Susan Point's wall sculpture "the First People" is one of the highlights of the new exhibition at the Royal B.C. Museum. (Below) A bone carving, dated from 450 to 1700, was recovered from a potlatch site on Orcas island. Photographs by Deddeda Stemler.
By Tom Hawthorn
Special to The Globe and Mail
November 19, 2009
The items are crafted from bone and antler, yew and cedar, dried grass and mountain goat hair.
They include bowls and baskets and blankets.
Some are tools. Some are household goods. Some are intended for ceremonial purposes.
All are artworks.
The world is coming to British Columbia for a two-week party in February. The athletic competitions will take place on territory home to the Coast Salish peoples, whose traditional lands take in all Olympic venues.
Across the Strait of Georgia, perhaps soon to be officially known as part of the Salish Sea, the Royal B.C. Museum is showcasing the rich culture of the Coast Salish in an exhibition timed to introduce Olympic visitors to the history of this land.
The exhibition is called S’abadeb, pronounced sa-BAH-deb, a Coast Salish word meaning “gifts” but implying so much more.
“The concept may not be translatable,” said Martha Black, the museum’s curator of ethnology. “It is tied into a larger concept of giving your time and your resources.”
The show was originally organized by the Seattle Art Museum in consultation with Coast Salish groups on both sides of the border, including a dozen bands on Vancouver Island.
To walk through the exhibition, which opens tomorrow (Friday), is to stroll through the millennia from a kitchen midden along the Fraser River to a contemporary art gallery.
Simon Charlie’s “Welcoming Figure,” a large wooden figure with open arms, has been moved to the entrance of the second floor Exhibition Gallery, beckoning visitors to enter what is billed as the first comprehensive exhibition of Coast Salish art and culture.
Inside, a map shows territorial lands stretching almost as far south as the Columbia River and north to take in all the southern British Columbia coast, as well as a swath of southern Vancouver Island and the Gulf Islands.
Among the oldest artifacts on display is a miniature pestle, carved from antler to portray a great blue heron. Recovered at the Great Marpole Midden, it is estimated to be as old as 1100 BC.
Some other pieces managed to survive despite long exposure to the elements.
An atlatl carved from yew was discovered in the Skagit River in 1936. A tool aiding in providing leverage in the throwing of a spear, the piece includes two finger holes to provide a secure grip. The carved figure likely depicts a sea monster with plume-like crests atop a human head. It was preserved over the centuries in river mud.
In 1976, a fragment of a hat made from red cedar bark was found in Wapato Creek at Tacoma, Wash. The rot-resistant bark preserved part of the hat in a site saturated by water, which delayed decomposition. It was found at the remnants of a weir.
Several years later, the weaver Karen Reed was commissioned to create a complete basketry hat based on the fragment’s design. As it turned out, her grandmother had lived on the creek, part of the ancestral home of the Puyallup people. The two hats — one hinting at its origins, the other a magnificent artwork — are welcome companions.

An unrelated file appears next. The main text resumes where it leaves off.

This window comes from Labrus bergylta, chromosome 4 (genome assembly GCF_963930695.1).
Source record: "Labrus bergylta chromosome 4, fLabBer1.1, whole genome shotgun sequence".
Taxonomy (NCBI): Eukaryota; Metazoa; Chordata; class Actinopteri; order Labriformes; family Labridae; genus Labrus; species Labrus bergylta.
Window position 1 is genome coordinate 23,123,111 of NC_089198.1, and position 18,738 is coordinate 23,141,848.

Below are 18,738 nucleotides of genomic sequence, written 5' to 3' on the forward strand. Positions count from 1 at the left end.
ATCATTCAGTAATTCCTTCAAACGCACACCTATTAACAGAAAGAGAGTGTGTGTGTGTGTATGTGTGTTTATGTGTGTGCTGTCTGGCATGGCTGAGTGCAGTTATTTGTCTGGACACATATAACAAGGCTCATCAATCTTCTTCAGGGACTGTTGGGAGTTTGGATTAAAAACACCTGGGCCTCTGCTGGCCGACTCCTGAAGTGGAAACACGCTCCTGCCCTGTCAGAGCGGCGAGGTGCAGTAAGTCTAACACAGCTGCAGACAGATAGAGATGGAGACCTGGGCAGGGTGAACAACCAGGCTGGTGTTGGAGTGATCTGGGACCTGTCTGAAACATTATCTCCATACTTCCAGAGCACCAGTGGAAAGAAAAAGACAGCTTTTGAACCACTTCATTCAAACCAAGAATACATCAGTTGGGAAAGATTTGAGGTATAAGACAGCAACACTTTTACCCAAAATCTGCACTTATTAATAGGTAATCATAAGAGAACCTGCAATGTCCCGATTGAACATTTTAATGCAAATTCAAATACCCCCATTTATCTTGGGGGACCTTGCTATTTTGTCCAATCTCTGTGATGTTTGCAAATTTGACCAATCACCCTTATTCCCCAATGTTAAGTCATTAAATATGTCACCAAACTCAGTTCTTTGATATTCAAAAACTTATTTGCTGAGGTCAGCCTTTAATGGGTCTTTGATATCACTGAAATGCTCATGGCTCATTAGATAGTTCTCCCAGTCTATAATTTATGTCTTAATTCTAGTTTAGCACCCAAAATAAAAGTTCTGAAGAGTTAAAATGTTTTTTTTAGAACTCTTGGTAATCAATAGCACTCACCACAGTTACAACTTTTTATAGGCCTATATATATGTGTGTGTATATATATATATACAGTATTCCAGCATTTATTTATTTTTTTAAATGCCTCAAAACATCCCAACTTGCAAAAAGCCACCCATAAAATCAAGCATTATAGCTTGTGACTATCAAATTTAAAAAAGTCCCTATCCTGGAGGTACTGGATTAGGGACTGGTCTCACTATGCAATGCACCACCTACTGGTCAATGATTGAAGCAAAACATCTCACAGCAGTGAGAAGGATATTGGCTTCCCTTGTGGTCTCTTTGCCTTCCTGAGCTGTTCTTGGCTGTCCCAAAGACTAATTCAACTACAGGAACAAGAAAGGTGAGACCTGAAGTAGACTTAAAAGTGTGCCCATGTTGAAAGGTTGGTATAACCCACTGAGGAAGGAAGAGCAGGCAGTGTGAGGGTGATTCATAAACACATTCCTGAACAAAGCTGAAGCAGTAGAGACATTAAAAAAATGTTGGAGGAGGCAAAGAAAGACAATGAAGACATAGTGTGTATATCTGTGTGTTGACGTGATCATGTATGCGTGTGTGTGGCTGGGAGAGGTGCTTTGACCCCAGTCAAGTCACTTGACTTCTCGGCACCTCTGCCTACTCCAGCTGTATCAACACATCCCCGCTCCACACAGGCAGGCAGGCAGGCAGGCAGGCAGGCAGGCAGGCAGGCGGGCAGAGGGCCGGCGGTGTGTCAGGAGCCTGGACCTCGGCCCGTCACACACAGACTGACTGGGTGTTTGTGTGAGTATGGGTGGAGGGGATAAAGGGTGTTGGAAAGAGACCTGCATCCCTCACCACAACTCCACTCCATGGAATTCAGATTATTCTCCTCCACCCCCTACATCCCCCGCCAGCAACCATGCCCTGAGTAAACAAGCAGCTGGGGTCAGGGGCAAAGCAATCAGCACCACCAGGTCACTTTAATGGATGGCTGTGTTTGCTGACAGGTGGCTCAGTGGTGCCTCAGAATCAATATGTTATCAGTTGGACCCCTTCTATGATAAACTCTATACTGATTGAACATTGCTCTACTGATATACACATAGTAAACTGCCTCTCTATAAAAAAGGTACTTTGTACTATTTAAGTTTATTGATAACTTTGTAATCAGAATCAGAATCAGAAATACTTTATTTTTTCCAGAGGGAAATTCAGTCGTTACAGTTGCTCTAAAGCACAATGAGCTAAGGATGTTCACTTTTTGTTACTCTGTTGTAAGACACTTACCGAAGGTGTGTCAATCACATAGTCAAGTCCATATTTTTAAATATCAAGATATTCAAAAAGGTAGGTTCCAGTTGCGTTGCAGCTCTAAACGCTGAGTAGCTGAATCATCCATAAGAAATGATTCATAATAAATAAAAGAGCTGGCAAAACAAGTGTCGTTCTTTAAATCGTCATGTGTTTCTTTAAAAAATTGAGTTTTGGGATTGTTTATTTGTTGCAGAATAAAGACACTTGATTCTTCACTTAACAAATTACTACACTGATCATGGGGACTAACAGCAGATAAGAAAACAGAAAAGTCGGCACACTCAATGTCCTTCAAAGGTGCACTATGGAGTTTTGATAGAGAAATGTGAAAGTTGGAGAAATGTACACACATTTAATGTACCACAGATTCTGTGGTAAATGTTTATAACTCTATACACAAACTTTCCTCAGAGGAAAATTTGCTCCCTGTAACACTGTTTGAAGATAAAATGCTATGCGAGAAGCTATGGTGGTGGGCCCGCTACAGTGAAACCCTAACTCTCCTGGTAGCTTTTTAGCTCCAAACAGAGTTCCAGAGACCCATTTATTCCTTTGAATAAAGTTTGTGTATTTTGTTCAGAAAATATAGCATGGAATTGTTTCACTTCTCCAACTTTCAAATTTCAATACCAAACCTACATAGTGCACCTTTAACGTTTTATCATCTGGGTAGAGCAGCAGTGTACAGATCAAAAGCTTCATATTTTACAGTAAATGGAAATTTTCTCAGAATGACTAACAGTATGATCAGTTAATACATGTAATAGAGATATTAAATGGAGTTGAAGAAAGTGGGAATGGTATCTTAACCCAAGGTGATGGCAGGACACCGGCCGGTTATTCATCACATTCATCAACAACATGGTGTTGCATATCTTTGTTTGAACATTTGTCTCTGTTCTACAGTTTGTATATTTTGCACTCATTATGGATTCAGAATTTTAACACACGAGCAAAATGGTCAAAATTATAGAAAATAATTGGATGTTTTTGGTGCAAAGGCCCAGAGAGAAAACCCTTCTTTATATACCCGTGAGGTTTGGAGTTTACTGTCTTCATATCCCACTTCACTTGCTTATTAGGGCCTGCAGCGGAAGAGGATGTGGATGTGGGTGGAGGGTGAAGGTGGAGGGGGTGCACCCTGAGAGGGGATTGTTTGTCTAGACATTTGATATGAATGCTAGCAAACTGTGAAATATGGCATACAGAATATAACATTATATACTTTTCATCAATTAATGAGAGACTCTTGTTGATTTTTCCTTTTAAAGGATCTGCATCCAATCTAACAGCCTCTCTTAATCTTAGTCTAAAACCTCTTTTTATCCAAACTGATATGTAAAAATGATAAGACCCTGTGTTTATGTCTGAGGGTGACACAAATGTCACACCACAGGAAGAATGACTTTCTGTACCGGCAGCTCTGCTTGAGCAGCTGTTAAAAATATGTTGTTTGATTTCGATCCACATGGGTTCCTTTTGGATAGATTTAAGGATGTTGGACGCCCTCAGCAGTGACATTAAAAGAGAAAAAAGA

More whimsical is an entire tea set weaved from cedar root, bear grass and cherry bark. The basketry includes a pot, cups, a spouted creamer, a lidded sugar bowl, and a tray with handles, made by hand by Josephine George around 1925.
A model canoe of wood and leather depicts two sturgeon fishermen, one paddling, the other wielding a three-pronged spear. They appear to be singing and, if so, it would likely have been a “power song” to aid in capturing one of the large fish found at the bottom of the Fraser.
Among the 165 artifacts are combs, paddles, fish clubs, spindle whorls, and a whalebone adze. A dish is carved with a bowl in which dried salmon can be dipped into seal oil.
The exhibition brings together pieces scattered around the globe, including the British Museum in London and the Perth Museum in Scotland. Some of the items date from George Vancouver’s expedition in 1792, returning to these lands more than two centuries after being removed.
Included among them are four horn bracelets collected by surgeon’s mate George Hewett. Only 20 are known to exist.
There are carved houseposts near the entrance, modern works of art in the last room of the exhibit. The most striking of these is a wall sculpture of red and yellow cedar depicting eight faces amid a flowing form similar to river grass. The piece, titled "The First People," is by Susan Point, an artist born in Alert Bay who now lives in Vancouver. Over the years, the Vancouver International Airport has commissioned several pieces from her, including the 16-foot carved red cedar spindle whorl titled, “Flight.,” which undoubtedly will be admired by visitors arriving for the Winter Olympics.
The museum’s S’abadeb show, which closes March 8, also includes robes and blankets. A showcase of Coast Salish knitting is, of course, the Cowichan sweater, a familiar and comforting object. Forget the Olympic knockoffs for sale by a major retailer. This is the real thing, a work of art that keeps you warm.